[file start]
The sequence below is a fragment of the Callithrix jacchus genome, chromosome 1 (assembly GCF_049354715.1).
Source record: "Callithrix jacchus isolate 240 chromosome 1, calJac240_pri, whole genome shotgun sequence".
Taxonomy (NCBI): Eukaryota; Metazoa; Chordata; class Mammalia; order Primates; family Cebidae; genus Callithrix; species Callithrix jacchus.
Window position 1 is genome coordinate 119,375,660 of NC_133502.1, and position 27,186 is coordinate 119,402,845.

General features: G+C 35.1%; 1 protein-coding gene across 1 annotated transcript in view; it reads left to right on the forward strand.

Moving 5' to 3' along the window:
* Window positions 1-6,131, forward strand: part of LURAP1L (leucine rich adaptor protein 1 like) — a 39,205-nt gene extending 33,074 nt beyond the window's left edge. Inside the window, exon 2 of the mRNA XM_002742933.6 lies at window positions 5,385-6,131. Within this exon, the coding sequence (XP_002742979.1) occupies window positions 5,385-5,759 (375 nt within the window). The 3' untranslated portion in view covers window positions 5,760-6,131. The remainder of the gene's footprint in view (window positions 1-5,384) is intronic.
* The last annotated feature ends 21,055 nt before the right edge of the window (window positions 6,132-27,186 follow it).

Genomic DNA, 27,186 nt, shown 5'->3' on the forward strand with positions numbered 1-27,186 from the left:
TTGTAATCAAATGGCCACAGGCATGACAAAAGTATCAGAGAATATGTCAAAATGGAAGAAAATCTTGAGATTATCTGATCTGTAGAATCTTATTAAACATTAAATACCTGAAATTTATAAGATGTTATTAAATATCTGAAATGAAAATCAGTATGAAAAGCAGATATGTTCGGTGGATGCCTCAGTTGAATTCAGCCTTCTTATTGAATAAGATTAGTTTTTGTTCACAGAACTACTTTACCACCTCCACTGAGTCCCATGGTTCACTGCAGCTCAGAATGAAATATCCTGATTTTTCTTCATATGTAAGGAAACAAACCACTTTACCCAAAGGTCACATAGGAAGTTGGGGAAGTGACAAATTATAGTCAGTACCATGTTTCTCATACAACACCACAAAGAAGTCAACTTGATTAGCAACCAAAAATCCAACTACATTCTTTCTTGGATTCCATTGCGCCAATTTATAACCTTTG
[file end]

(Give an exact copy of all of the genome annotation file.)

The sequence below is a fragment of the Callithrix jacchus genome, chromosome 1 (assembly GCF_049354715.1).
Source record: "Callithrix jacchus isolate 240 chromosome 1, calJac240_pri, whole genome shotgun sequence".
Taxonomy (NCBI): Eukaryota; Metazoa; Chordata; class Mammalia; order Primates; family Cebidae; genus Callithrix; species Callithrix jacchus.
Window position 1 is genome coordinate 119,375,660 of NC_133502.1, and position 27,186 is coordinate 119,402,845.

General features: G+C 35.1%; 1 protein-coding gene across 1 annotated transcript in view; it reads left to right on the forward strand.

Moving 5' to 3' along the window:
* Window positions 1-6,131, forward strand: part of LURAP1L (leucine rich adaptor protein 1 like) — a 39,205-nt gene extending 33,074 nt beyond the window's left edge. Inside the window, exon 2 of the mRNA XM_002742933.6 lies at window positions 5,385-6,131. Within this exon, the coding sequence (XP_002742979.1) occupies window positions 5,385-5,759 (375 nt within the window). The 3' untranslated portion in view covers window positions 5,760-6,131. The remainder of the gene's footprint in view (window positions 1-5,384) is intronic.
* The last annotated feature ends 21,055 nt before the right edge of the window (window positions 6,132-27,186 follow it).

Genomic DNA, 27,186 nt, shown 5'->3' on the forward strand with positions numbered 1-27,186 from the left:
TTGTAATCAAATGGCCACAGGCATGACAAAAGTATCAGAGAATATGTCAAAATGGAAGAAAATCTTGAGATTATCTGATCTGTAGAATCTTATTAAACATTAAATACCTGAAATTTATAAGATGTTATTAAATATCTGAAATGAAAATCAGTATGAAAAGCAGATATGTTCGGTGGATGCCTCAGTTGAATTCAGCCTTCTTATTGAATAAGATTAGTTTTTGTTCACAGAACTACTTTACCACCTCCACTGAGTCCCATGGTTCACTGCAGCTCAGAATGAAATATCCTGATTTTTCTTCATATGTAAGGAAACAAACCACTTTACCCAAAGGTCACATAGGAAGTTGGGGAAGTGACAAATTATAGTCAGTACCATGTTTCTCATACAACACCACAAAGAAGTCAACTTGATTAGCAACCAAAAATCCAACTACATTCTTTCTTGGATTCCATTGCGCCAATTTATAACCTTTG